The Majesty of the Law

The British judge who professed not to know about the Internet continued an honorable and quite proper practice.

Judge Peter Openshaw:

…broke into the questioning of a witness about a Web forum used by alleged Islamist radicals.

“The trouble is I don’t understand the language. I don’t really understand what a Web site is,” he told a London court during the trial of three men charged under anti-terrorism laws.

Prosecutor Mark Ellison briefly set aside his questioning to explain the terms “Web site” and “forum.” An exchange followed in which the 59-year-old judge acknowledged: “I haven’t quite grasped the concepts.”

A judge is charged with making the facts clear to a jury of laypeople, and asking simple questions is the best way of achieving that.

However judges can use the technique mischievously, as in this possibly apocryphal incident from pre-email days.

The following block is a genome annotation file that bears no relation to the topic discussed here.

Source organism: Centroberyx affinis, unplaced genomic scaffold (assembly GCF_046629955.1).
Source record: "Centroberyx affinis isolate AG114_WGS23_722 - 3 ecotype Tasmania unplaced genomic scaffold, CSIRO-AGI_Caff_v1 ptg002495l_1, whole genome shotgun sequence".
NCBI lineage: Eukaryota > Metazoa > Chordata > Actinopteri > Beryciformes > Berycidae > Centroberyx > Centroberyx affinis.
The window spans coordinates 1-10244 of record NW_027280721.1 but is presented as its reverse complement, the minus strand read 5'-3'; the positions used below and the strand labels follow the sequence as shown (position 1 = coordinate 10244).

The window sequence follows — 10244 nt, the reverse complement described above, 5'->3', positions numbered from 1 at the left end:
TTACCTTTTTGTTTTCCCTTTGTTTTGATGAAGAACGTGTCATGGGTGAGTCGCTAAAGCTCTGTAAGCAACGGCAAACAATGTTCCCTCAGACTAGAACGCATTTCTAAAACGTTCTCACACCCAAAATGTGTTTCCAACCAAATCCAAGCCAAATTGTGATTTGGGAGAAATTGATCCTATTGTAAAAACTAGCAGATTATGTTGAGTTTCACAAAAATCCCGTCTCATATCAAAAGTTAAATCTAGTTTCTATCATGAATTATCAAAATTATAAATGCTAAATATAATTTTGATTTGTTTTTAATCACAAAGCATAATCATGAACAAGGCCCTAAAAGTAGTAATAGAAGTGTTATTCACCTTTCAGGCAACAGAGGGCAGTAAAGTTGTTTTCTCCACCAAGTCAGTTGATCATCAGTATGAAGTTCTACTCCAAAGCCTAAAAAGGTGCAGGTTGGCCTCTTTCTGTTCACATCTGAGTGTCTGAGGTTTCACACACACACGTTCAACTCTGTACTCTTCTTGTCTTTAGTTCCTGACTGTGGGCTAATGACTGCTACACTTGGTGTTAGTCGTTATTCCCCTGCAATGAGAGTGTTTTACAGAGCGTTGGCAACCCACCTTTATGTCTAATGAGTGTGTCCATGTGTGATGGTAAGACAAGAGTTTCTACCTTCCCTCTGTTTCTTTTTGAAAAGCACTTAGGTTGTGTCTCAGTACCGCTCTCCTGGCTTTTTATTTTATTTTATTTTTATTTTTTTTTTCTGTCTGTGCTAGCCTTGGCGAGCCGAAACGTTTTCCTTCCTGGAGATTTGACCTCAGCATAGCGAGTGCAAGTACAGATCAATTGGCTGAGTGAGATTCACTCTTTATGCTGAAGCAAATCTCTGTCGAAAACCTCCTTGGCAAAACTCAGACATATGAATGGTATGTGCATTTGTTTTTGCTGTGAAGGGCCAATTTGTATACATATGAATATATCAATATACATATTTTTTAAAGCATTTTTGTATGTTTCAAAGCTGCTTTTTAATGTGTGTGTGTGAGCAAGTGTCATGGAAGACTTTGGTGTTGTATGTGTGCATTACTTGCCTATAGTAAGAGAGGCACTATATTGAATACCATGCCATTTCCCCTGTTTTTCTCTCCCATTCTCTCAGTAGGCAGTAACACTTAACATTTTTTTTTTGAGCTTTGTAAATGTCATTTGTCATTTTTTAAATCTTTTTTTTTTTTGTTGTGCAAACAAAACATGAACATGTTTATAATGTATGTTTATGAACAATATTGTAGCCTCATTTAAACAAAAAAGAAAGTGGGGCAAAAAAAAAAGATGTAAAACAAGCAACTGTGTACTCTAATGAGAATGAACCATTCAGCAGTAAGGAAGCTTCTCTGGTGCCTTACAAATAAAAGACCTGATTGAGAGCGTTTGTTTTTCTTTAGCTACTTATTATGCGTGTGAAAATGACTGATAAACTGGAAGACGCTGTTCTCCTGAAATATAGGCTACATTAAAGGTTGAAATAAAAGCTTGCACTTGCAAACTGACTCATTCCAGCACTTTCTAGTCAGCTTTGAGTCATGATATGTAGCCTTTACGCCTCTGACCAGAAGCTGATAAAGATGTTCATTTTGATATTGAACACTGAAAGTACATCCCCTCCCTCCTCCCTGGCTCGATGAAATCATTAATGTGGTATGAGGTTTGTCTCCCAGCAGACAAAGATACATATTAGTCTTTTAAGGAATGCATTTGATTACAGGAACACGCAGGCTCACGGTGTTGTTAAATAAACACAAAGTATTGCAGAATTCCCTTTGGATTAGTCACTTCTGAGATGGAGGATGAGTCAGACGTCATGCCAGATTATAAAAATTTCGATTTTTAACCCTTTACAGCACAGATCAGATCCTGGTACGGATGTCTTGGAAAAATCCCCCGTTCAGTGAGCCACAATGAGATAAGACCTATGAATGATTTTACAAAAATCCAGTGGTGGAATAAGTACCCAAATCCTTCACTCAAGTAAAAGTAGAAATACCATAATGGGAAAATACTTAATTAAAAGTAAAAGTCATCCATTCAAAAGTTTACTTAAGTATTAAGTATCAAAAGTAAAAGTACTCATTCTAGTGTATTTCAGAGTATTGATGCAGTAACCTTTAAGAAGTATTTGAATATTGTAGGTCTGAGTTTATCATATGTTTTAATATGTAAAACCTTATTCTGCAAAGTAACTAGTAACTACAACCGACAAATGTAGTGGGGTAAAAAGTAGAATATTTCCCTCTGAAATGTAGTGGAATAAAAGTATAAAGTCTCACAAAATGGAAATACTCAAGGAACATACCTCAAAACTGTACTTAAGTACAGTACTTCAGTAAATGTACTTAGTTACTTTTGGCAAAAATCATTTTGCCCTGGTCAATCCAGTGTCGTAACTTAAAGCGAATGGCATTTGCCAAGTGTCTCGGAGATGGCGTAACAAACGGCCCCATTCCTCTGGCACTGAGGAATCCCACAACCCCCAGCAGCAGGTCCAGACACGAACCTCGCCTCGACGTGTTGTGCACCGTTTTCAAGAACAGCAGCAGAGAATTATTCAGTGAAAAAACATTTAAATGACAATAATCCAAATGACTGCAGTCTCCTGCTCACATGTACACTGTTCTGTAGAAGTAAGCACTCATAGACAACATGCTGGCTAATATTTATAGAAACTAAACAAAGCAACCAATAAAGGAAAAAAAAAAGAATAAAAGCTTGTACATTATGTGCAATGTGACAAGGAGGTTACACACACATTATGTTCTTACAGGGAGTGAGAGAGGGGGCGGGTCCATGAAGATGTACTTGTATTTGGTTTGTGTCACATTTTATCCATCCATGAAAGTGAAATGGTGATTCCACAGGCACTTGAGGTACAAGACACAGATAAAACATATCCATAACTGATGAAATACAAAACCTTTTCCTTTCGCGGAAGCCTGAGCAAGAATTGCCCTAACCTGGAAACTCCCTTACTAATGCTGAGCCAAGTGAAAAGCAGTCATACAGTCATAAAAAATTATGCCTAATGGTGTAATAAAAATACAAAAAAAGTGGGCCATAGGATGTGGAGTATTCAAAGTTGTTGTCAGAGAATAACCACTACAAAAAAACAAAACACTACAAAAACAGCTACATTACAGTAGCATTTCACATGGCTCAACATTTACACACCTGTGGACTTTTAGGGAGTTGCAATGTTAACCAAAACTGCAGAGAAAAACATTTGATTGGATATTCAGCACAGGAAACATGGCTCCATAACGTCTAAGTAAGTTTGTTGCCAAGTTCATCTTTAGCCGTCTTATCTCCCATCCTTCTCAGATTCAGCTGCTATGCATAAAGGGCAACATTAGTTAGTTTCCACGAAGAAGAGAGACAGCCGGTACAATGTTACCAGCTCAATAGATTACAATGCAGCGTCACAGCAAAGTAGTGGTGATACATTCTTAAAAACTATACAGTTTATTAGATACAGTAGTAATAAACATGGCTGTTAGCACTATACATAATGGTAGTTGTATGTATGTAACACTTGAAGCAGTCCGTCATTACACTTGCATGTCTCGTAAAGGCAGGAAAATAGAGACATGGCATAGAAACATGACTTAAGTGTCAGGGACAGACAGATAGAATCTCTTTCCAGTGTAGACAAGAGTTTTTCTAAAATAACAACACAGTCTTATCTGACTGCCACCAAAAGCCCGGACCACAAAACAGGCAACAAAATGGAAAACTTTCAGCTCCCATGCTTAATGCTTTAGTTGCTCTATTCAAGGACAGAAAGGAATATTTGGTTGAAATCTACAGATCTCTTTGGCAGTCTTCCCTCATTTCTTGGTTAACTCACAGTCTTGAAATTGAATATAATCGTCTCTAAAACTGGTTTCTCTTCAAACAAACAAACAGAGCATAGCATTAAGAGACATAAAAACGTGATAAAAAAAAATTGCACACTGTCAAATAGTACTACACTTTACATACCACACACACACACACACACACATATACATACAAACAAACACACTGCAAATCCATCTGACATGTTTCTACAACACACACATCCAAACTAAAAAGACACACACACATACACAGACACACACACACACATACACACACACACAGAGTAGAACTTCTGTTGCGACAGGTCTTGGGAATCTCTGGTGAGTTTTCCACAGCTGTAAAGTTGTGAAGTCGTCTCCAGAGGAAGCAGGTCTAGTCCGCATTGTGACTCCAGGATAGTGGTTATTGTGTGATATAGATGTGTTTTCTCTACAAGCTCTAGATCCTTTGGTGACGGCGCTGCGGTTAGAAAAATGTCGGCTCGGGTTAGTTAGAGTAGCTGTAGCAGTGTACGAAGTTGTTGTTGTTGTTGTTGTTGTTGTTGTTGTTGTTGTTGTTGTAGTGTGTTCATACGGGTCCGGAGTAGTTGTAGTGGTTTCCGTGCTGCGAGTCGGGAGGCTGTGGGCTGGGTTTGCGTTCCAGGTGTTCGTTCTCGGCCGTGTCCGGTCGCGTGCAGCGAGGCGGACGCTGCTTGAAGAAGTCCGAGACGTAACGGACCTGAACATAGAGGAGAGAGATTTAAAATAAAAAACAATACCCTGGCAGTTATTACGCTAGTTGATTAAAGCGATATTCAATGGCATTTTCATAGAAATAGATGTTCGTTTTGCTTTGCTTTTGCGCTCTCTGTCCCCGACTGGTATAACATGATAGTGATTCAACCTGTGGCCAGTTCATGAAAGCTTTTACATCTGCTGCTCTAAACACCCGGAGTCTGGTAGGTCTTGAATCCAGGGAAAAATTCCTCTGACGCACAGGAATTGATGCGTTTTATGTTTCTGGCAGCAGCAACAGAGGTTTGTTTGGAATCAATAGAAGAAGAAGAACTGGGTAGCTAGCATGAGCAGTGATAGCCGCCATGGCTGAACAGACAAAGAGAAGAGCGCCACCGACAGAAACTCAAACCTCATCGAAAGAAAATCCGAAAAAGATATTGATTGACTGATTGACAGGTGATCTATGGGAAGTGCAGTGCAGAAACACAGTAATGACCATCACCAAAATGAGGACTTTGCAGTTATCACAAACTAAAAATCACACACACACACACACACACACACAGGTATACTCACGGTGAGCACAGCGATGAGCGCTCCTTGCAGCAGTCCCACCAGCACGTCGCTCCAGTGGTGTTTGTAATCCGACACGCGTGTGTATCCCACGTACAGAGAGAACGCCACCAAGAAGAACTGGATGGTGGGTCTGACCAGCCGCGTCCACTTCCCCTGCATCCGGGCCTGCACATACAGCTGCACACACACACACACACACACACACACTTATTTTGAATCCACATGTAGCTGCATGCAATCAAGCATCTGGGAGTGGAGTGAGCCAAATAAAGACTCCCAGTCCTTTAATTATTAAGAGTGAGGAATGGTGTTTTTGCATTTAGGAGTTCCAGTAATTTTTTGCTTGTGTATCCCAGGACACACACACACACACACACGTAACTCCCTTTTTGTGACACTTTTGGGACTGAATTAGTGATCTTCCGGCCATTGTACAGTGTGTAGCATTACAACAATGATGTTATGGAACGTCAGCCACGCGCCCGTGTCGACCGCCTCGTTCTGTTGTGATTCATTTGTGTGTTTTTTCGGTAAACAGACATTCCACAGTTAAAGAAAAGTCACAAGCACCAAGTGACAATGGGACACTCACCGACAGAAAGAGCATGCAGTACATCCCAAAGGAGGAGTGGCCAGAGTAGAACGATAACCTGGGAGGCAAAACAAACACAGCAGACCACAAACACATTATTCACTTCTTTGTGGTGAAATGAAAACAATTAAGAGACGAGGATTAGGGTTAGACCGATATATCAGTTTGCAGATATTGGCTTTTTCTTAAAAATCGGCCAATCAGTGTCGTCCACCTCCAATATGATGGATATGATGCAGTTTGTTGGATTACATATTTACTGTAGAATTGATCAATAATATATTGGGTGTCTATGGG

It concerns a commercial case in the High Court. At the end of the Friday afternoon hearing, Defense Counsel confessed that an essential document had just that moment come to light.

The judge offered to take it with him to his island off the coast of Scotland and review it over the weekend, so as not to lose court time on the Monday. However he explained that he needed the document immediately, because his train left in one hour.

Defense Counsel confessed that the paper would not be available until that evening, well after the judge had departed.

After a moment’s thought, he said to the judge “Fax it up?”.

“Yes, it does rather”, replied the judge.

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